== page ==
Dave Welch (@OraVBCA), Chief Evangelist
We were informed by an Oracle partner that Oracle sent out an announcement September 1, 2020 deprecating the option to purchase licenses with two, three, four, and five year terms. Furthermore, the one-year term option has now been reduced to a short list of products. One of Oracle’s announced motives is that both Oracle and its partners are focusing on Oracle Cloud. We find the part about Oracle’s cloud focus credible.
In this regard, be aware that the five term license pricing tiers, as described below, were dropped from the September 8, 2020 Technology Global Price List:
“Term licensing available for all Oracle Products. The list price for a term license is based on a specific percentage of the perpetual license price. Annual terms licenses are available from 1 to 5 years: 1 year – 20% of list; 2 year – 35% of list, 3 year – 50% of list, 4 year 60% of list and 5 year 70% of list. Support for all term licenses is 22% of net perpetual fee.” (March 1 2020 Oracle Technology Global Price List)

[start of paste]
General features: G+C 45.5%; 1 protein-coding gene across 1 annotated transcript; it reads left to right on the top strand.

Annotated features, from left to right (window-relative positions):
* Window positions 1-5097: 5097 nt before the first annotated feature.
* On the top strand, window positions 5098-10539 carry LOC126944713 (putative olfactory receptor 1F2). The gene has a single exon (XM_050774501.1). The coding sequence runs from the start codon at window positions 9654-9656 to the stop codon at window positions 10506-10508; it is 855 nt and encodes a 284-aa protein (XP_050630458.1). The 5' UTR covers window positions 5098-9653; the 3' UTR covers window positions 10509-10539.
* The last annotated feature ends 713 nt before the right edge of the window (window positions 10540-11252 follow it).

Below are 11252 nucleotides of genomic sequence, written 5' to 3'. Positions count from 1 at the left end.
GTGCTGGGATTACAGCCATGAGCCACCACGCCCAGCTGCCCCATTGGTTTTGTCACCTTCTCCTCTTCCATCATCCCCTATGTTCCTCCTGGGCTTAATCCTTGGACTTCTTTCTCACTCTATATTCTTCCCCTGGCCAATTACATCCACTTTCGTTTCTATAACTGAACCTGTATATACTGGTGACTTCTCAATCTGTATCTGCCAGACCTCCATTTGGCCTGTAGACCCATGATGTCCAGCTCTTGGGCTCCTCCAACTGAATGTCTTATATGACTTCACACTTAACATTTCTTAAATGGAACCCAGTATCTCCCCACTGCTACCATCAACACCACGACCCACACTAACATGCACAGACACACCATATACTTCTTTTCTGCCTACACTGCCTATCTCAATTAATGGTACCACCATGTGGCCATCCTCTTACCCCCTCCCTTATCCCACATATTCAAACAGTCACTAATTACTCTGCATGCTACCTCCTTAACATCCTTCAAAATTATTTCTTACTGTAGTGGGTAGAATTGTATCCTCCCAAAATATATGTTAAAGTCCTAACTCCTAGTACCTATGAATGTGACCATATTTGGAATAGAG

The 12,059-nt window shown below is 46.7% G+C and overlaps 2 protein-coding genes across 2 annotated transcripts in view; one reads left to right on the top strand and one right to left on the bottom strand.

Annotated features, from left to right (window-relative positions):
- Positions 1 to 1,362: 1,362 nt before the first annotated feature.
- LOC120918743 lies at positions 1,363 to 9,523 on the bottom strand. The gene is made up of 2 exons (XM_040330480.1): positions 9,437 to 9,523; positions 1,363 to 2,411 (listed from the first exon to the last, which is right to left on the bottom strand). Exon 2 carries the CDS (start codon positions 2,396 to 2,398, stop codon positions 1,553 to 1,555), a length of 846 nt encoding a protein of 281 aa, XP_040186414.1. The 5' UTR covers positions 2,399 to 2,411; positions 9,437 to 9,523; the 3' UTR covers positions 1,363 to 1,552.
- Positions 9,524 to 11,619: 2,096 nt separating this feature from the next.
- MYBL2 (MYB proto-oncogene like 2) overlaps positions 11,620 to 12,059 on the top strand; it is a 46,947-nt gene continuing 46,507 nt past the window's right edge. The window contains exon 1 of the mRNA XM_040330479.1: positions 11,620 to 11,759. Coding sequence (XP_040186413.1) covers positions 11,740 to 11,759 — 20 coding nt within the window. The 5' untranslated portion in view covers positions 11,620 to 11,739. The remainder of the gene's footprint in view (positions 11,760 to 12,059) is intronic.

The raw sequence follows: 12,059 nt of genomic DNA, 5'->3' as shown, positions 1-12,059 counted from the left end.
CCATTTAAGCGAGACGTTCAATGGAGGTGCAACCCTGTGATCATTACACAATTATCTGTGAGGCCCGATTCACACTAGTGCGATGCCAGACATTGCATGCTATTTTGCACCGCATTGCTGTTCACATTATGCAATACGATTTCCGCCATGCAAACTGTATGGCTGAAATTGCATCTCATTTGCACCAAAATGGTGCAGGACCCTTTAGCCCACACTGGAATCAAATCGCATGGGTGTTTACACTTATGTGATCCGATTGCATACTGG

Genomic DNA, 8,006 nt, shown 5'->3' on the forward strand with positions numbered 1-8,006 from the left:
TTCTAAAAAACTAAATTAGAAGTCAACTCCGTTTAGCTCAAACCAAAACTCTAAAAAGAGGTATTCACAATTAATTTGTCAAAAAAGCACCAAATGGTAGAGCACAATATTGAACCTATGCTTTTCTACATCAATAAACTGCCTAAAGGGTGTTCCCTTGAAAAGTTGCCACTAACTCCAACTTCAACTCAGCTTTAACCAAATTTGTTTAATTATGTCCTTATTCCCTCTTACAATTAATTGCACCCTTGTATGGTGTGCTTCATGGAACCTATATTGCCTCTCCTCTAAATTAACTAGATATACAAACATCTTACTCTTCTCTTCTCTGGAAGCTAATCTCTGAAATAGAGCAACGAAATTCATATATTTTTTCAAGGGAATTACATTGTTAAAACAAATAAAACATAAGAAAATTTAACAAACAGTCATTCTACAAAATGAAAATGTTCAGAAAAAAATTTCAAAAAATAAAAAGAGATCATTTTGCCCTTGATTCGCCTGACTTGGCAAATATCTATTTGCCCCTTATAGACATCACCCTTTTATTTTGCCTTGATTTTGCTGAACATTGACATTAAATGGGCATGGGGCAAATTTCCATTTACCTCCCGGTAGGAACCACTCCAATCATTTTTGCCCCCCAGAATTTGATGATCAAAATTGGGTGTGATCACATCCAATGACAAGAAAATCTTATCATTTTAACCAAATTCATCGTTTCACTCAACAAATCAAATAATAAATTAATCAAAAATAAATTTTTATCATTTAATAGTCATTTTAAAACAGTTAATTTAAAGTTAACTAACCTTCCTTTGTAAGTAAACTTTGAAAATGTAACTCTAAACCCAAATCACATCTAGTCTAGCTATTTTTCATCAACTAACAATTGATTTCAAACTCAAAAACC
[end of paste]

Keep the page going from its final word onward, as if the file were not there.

Deprecation of term licensing options removes a less expensive alternative for audit clients to make Oracle whole in cases where the clients have used Oracle software for more than a year but less than two. Oracle just shifted the perpetual purchase breakeven point massively in its favor.
Deprecation of term licensing options is of course contrary to the direction most of the industry is headed. Take AWS for example, many of their offerings are like a water meter. So, you pay only for what you use month in and month out. Stop using it and stop paying. AWS leaders, including Andy Jassy, have called out Oracle in recent years for doing just the opposite – pushing toward vendor lock. Oracle is affirming the criticism by substantially reducing short-term licensing options.
Oracle published the Oracle Software Investment Guide until about three years ago. The document contains this juicy tidbit:
“License migrations enable customers to modify their existing software licenses to benefit from Oracle’s current licensing metrics, which best reflect the current state of technology, software use, and hardware configurations. Over time, Oracle’s licensing models have become less restrictive.”
Rather, nothing about the newly announced term licensing restrictions is less restrictive.
Given the one year 20% term license percentage has been dropped from the price list, Oracle clients should be on the lookout for the very real possibility that Oracle will attempt raise the price on one-year term licenses. Keep the Software Investment Guide quote in mind as you negotiate your purchase with Oracle Sales, and of course House of Brick is always happy to assist.